Keeping up with science policy

If you have three minutes every month to devote to keeping up with science policy, I highly recommend subscribing to APS’s Signal Boost. Signal Boost is a monthly video update about key developments in science policy. Among other things, they provide critical information on the budgeting process for science funding in the House and Senate along with how to contact your elected officials about each issue. Scientists are a small group, so we need to speak up to be heard.

This month: appropriations and a bill to fight harassment in STEM:

My first session with “Skype a Scientist”

A few months ago I signed up for Skype a Scientist, a service that connects scientists with classrooms around the world so students have a chance to meet a real scientist. Today I had my first session with a 7th grade IB class in Bangkok, Thailand. It was a lot of fun! I introduced myself and my field and talked a little bit about what it’s like being a scientist, then I answered questions from the students for the remaining time. There were all sorts of questions from “What challenges did you overcome to become a computational physicist?” to “Is the Earth’s magnetic field changing?”

If you’re a fellow scientist or a teacher who wants to skype a scientist you can sign up on their website: The commitment is small (you can sign up to do just one session) and there’s no need to prepare a lecture. I had a blast and I’m looking forward to more skype sessions!

Book Review: Weapons of Math Destruction

Title: Weapons of Math Destruction: How Big Data Increases Inequality and Threatens Democracy
Author: Cathy O’Neil
My rating: 4.5/5

Many of my classmates from grad school have found jobs as data scientists, others have become Wall Street quants. PhD physicists are often hired for these data science/big data jobs because we have the statistical and computer programming skills for the job. As more and more quantitative (or otherwise computable) data becomes available, algorithms and data science are becoming an ever more important part of our lives. Rather than ask, “is this a good thing?”, perhaps the better question is “what are the downsides?”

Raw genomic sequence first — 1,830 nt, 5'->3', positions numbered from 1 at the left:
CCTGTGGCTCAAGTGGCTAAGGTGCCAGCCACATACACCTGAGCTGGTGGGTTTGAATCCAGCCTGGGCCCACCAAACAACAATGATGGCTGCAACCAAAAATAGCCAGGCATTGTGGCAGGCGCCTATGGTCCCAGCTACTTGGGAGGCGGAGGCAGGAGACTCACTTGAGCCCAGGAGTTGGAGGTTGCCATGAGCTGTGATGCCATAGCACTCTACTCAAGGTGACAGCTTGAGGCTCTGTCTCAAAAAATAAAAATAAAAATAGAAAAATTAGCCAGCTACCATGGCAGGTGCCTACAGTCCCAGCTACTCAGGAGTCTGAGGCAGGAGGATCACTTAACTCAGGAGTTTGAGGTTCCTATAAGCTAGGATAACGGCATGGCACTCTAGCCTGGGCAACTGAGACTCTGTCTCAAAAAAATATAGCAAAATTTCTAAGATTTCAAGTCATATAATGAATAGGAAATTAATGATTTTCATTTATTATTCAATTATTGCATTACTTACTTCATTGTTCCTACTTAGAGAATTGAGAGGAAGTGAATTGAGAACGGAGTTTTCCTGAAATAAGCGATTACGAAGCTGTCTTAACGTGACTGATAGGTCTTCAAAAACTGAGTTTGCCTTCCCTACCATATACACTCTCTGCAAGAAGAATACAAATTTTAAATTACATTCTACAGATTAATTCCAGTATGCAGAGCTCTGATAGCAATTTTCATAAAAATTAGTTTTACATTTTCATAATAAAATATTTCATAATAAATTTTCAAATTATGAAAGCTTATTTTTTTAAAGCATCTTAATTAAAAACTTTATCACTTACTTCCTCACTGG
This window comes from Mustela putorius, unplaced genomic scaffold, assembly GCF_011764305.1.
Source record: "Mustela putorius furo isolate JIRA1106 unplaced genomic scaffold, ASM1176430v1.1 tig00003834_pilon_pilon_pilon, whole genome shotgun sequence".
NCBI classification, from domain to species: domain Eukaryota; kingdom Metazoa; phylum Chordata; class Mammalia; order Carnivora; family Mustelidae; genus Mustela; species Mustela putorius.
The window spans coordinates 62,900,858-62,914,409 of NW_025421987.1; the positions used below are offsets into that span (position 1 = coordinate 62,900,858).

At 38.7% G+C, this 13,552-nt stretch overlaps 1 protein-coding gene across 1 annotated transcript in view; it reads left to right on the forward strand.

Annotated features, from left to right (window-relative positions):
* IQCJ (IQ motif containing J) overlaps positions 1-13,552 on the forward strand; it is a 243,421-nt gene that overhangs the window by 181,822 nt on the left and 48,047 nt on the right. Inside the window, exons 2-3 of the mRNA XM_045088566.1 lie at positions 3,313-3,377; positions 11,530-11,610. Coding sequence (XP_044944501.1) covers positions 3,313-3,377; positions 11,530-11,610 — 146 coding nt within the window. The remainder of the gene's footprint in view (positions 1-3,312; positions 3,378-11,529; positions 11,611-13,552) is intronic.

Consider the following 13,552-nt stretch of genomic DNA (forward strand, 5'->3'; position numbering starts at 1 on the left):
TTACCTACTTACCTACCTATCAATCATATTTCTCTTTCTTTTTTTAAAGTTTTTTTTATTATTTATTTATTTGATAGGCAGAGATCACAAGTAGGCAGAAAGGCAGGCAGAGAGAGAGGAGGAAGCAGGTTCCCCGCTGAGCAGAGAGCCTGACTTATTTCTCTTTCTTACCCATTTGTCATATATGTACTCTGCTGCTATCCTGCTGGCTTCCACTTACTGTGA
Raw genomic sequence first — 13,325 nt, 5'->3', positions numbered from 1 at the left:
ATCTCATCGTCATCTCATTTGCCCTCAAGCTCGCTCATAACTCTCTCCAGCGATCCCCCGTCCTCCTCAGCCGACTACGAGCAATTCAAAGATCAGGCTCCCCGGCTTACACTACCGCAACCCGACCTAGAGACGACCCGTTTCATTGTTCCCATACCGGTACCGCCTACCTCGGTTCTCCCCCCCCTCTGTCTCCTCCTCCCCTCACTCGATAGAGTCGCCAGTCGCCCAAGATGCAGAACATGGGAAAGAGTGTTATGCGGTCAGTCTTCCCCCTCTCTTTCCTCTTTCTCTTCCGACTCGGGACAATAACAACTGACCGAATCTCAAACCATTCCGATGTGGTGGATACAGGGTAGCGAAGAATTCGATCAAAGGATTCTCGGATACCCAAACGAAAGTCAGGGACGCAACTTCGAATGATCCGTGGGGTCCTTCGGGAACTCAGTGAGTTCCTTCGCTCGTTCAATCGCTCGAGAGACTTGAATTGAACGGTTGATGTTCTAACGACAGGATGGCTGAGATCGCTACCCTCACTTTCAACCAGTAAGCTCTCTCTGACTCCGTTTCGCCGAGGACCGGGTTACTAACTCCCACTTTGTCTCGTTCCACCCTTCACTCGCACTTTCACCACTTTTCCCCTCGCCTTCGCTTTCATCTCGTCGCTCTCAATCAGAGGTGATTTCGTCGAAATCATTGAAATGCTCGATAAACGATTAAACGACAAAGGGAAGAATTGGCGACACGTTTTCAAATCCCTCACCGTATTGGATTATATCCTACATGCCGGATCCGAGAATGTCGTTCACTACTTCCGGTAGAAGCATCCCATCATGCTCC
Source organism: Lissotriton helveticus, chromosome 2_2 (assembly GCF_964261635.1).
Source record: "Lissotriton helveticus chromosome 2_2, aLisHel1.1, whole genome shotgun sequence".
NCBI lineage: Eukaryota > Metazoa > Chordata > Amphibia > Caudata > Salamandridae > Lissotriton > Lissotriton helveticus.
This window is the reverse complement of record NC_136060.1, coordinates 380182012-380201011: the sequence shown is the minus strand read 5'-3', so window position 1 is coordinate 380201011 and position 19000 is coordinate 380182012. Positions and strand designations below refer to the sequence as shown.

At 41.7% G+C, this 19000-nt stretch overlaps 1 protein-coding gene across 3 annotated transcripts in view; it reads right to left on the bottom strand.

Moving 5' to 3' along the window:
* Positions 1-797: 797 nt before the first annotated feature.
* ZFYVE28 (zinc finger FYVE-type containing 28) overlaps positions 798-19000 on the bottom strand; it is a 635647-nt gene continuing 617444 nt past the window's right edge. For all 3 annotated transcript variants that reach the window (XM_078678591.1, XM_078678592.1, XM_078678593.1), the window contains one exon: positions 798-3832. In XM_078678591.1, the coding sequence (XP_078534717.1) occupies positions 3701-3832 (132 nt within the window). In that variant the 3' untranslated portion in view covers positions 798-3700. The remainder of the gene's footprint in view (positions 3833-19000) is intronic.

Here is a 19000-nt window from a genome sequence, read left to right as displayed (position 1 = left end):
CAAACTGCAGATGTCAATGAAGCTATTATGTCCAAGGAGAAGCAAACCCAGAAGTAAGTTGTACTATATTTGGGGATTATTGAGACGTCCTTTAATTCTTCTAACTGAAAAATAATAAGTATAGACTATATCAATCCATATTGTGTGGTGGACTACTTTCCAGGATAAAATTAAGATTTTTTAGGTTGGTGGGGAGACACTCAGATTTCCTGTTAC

This is exactly the question that O’Neil addresses in Weapons of Math Destruction: What happens when these algorithms go wrong? She defines WMDs by three qualities: opacity, scale and damage. Opacity refers to the secrecy surrounding the algorithm and underlying data, Scale is widespread use, and damage are the consequences when the algorithm goes wrong. She covers a wide array of examples in clear, nontechnical language.

One reason to use algorithms in place of human judgement is that humans have a well-established reputation for bias. A common misconception is that algorithms, because they are mathematical are free of bias. O’Neil points out that algorithms reflect the biases (and ignorance) of their creators and the limitations of the underlying data. Perhaps the most striking example here is sentencing algorithms, which attempt to replace biased human judgement with impartial mathematics. In practice, these algorithms reproduce the same racial biases because the data that feeds them–arrest records, zip codes, etc, are themselves full of racial bias.

O’Neil also provides an excellent analysis of the effects of algorithms on our public discourse, where they enable microtargeting: delivering different messages to different potential voters based on detailed electronic dossiers of each. This tool is deliberately opaque, allowing campaigns to “pinpoint vulnerable voters and target them with fear-mongering campaigns… At the same time, they can keep those ads away from the eyes of voters likely to be turned off (or even disgusted) by such messaging”.